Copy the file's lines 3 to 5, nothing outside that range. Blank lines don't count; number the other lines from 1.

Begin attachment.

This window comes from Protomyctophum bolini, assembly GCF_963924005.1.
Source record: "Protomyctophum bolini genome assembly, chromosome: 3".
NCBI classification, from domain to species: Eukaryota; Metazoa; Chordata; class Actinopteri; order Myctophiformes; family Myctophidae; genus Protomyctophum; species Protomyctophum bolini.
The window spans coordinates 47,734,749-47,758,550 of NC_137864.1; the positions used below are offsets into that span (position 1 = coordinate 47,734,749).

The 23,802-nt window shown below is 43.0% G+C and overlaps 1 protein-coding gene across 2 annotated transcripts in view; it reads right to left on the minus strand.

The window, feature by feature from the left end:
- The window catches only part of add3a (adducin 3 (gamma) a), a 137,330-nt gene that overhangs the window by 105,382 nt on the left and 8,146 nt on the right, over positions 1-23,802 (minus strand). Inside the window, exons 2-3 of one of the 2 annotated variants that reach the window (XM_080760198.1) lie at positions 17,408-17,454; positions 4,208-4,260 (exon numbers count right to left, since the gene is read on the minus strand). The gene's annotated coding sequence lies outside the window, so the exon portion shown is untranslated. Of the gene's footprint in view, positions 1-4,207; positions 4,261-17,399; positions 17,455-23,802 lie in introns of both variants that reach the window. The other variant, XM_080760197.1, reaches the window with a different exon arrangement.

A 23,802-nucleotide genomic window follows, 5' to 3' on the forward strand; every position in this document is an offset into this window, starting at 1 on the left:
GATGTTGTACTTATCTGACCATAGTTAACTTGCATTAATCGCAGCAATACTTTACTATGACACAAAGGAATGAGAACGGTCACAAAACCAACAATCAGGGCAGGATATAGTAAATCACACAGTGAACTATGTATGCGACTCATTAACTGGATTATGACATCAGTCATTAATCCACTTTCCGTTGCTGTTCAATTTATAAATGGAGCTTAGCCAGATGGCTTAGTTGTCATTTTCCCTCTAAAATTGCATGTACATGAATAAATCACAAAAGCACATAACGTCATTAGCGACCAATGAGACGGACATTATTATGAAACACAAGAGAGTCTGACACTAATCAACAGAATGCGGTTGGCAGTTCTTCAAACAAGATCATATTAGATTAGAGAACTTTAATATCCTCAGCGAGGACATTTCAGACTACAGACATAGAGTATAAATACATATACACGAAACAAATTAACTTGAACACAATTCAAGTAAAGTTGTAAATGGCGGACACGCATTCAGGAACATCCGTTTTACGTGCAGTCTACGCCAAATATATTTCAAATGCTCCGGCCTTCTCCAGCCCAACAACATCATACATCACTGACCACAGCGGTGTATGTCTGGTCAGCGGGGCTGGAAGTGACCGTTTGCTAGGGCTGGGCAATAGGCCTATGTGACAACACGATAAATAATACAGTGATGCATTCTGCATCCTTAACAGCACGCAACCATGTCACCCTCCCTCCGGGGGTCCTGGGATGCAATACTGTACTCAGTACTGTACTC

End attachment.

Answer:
NCBI classification, from domain to species: Eukaryota; Metazoa; Chordata; class Actinopteri; order Myctophiformes; family Myctophidae; genus Protomyctophum; species Protomyctophum bolini.
The window spans coordinates 47,734,749-47,758,550 of NC_137864.1; the positions used below are offsets into that span (position 1 = coordinate 47,734,749).

The 23,802-nt window shown below is 43.0% G+C and overlaps 1 protein-coding gene across 2 annotated transcripts in view; it reads right to left on the minus strand.